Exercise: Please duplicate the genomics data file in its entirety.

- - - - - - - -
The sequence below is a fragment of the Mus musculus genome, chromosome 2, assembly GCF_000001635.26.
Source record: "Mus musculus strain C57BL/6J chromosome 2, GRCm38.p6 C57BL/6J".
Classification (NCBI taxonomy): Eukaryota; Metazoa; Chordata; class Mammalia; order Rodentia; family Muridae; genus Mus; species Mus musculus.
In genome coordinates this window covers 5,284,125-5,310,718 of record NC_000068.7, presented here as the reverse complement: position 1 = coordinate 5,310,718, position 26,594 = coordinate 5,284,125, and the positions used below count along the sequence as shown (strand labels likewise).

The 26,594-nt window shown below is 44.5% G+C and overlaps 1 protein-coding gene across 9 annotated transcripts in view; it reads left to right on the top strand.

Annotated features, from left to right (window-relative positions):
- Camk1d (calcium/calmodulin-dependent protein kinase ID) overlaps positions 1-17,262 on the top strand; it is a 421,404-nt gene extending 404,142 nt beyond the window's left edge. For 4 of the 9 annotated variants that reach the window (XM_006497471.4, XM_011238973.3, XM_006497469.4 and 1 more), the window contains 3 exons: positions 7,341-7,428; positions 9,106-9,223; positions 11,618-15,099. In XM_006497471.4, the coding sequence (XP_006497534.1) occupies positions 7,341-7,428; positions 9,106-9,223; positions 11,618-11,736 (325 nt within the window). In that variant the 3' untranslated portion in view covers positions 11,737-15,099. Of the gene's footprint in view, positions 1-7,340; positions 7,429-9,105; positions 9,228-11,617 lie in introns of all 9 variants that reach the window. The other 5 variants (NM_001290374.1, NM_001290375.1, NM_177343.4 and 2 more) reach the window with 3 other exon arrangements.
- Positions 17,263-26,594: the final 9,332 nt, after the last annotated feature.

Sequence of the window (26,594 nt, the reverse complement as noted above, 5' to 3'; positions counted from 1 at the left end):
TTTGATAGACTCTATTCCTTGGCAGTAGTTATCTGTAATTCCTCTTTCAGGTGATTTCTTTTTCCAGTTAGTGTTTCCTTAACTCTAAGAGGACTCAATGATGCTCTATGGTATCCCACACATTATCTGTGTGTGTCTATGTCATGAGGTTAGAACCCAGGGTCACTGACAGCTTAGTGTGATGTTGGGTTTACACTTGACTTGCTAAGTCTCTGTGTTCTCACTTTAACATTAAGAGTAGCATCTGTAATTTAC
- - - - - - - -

The sequence below is a fragment of the Mus musculus genome, chromosome 2, assembly GCF_000001635.26.
Source record: "Mus musculus strain C57BL/6J chromosome 2, GRCm38.p6 C57BL/6J".
Classification (NCBI taxonomy): Eukaryota; Metazoa; Chordata; class Mammalia; order Rodentia; family Muridae; genus Mus; species Mus musculus.
In genome coordinates this window covers 5,284,125-5,310,718 of record NC_000068.7, presented here as the reverse complement: position 1 = coordinate 5,310,718, position 26,594 = coordinate 5,284,125, and the positions used below count along the sequence as shown (strand labels likewise).

The 26,594-nt window shown below is 44.5% G+C and overlaps 1 protein-coding gene across 9 annotated transcripts in view; it reads left to right on the top strand.

Annotated features, from left to right (window-relative positions):
- Camk1d (calcium/calmodulin-dependent protein kinase ID) overlaps positions 1-17,262 on the top strand; it is a 421,404-nt gene extending 404,142 nt beyond the window's left edge. For 4 of the 9 annotated variants that reach the window (XM_006497471.4, XM_011238973.3, XM_006497469.4 and 1 more), the window contains 3 exons: positions 7,341-7,428; positions 9,106-9,223; positions 11,618-15,099. In XM_006497471.4, the coding sequence (XP_006497534.1) occupies positions 7,341-7,428; positions 9,106-9,223; positions 11,618-11,736 (325 nt within the window). In that variant the 3' untranslated portion in view covers positions 11,737-15,099. Of the gene's footprint in view, positions 1-7,340; positions 7,429-9,105; positions 9,228-11,617 lie in introns of all 9 variants that reach the window. The other 5 variants (NM_001290374.1, NM_001290375.1, NM_177343.4 and 2 more) reach the window with 3 other exon arrangements.
- Positions 17,263-26,594: the final 9,332 nt, after the last annotated feature.

Sequence of the window (26,594 nt, the reverse complement as noted above, 5' to 3'; positions counted from 1 at the left end):
TTTGATAGACTCTATTCCTTGGCAGTAGTTATCTGTAATTCCTCTTTCAGGTGATTTCTTTTTCCAGTTAGTGTTTCCTTAACTCTAAGAGGACTCAATGATGCTCTATGGTATCCCACACATTATCTGTGTGTGTCTATGTCATGAGGTTAGAACCCAGGGTCACTGACAGCTTAGTGTGATGTTGGGTTTACACTTGACTTGCTAAGTCTCTGTGTTCTCACTTTAACATTAAGAGTAGCATCTGTAATTTAC